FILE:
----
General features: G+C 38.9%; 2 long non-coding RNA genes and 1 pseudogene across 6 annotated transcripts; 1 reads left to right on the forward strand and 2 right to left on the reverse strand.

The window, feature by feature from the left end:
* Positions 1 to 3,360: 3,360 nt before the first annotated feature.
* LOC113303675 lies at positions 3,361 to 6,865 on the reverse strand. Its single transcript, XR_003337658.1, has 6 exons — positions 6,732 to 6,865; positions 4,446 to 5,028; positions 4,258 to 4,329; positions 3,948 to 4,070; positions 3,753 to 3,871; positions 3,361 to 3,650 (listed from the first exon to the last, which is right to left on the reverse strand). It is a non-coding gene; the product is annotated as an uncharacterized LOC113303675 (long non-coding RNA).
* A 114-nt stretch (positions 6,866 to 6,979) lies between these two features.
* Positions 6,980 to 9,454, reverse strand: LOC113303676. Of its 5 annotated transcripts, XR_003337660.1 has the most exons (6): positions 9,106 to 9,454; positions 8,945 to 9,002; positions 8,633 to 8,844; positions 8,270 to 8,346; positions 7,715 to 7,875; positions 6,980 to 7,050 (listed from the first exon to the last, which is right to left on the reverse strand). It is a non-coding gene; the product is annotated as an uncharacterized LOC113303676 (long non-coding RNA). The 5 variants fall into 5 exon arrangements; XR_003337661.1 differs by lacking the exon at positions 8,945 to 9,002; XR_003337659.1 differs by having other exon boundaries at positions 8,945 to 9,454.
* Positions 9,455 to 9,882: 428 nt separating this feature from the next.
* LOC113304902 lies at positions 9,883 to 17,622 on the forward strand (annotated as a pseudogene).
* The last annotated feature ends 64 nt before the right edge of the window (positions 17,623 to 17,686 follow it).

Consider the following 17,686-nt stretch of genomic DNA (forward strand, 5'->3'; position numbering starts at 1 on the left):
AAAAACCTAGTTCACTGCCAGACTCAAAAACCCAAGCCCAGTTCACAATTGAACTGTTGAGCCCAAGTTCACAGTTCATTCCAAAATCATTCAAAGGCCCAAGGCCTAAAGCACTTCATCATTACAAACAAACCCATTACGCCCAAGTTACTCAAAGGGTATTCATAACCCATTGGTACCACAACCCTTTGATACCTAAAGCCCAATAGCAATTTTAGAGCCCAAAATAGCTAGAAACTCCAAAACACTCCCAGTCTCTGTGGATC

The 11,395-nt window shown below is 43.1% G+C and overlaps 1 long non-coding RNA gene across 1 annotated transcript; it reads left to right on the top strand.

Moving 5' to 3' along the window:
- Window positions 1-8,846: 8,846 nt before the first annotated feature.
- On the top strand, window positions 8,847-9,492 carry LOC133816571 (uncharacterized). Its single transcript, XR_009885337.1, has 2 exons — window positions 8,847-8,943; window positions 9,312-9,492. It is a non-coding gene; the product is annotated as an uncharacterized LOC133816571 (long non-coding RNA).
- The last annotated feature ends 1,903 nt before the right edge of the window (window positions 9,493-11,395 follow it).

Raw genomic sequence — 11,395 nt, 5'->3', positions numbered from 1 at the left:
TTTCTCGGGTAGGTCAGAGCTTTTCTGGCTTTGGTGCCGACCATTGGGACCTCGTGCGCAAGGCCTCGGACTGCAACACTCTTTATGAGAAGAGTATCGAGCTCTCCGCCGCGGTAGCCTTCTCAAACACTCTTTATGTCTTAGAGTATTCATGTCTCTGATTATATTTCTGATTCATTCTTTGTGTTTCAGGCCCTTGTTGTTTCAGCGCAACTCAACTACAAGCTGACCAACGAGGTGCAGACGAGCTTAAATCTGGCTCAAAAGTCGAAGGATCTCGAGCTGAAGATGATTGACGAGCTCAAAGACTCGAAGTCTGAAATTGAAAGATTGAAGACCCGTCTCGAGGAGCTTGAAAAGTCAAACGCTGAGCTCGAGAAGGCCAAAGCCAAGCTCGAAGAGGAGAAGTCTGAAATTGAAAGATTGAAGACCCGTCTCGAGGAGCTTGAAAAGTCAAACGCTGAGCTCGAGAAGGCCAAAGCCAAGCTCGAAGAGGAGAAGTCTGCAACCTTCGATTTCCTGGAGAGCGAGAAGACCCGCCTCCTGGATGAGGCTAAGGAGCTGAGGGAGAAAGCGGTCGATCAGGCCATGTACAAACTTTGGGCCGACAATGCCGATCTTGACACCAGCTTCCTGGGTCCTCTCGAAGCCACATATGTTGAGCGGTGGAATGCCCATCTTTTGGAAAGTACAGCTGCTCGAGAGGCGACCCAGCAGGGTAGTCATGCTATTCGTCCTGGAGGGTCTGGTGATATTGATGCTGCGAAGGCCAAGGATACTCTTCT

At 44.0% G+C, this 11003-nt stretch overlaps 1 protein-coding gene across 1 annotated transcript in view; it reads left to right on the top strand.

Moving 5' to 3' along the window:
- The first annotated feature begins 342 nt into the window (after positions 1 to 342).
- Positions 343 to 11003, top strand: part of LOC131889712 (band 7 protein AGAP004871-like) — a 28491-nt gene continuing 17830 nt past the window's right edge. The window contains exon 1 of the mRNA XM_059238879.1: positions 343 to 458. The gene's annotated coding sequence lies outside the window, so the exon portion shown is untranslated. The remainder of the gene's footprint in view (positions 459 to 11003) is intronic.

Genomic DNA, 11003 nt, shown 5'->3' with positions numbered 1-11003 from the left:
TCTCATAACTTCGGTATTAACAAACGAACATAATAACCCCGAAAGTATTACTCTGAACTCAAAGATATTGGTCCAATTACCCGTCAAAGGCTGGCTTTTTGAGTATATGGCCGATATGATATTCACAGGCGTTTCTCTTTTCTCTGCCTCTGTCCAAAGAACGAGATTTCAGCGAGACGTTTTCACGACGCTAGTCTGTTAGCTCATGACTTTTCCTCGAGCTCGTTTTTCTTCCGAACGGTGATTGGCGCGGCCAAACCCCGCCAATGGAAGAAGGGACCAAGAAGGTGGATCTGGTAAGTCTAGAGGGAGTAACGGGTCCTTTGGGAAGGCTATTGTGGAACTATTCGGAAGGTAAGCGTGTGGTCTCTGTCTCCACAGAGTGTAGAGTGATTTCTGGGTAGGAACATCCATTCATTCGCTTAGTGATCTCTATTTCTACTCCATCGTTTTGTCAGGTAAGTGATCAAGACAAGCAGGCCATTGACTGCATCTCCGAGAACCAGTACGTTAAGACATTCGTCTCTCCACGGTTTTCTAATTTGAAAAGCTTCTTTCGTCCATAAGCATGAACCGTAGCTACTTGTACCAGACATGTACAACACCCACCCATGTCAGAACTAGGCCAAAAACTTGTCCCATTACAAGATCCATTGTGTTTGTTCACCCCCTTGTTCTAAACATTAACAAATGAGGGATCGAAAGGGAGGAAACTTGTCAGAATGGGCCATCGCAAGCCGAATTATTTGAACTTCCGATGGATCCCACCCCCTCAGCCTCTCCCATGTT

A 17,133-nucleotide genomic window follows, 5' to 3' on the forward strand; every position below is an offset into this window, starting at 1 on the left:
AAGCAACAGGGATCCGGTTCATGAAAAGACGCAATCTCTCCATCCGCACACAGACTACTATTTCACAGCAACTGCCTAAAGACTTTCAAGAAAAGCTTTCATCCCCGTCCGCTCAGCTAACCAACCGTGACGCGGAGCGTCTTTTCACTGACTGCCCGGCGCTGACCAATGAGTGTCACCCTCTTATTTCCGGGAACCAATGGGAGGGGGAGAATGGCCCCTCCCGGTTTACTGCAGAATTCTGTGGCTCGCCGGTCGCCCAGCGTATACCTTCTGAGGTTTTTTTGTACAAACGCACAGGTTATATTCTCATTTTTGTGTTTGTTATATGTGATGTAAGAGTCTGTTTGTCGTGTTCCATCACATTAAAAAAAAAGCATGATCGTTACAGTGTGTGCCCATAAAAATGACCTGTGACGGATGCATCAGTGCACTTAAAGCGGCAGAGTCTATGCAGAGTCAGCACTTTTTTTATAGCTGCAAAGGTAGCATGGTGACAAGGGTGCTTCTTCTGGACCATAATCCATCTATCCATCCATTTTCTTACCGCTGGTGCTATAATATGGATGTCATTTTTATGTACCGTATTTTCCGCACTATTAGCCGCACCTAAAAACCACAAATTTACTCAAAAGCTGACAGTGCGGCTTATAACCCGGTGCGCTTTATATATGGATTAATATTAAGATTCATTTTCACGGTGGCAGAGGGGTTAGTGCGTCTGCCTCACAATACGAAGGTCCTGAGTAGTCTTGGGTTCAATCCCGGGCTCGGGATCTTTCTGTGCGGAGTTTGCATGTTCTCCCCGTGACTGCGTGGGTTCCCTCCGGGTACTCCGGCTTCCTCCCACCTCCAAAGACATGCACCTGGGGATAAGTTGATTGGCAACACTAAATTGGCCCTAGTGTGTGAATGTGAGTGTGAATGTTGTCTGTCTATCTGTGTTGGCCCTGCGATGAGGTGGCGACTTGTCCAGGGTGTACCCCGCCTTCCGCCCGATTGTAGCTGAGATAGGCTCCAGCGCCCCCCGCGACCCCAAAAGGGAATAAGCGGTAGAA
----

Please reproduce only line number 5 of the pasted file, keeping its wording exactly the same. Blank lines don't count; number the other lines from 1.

* A 114-nt stretch (positions 6,866 to 6,979) lies between these two features.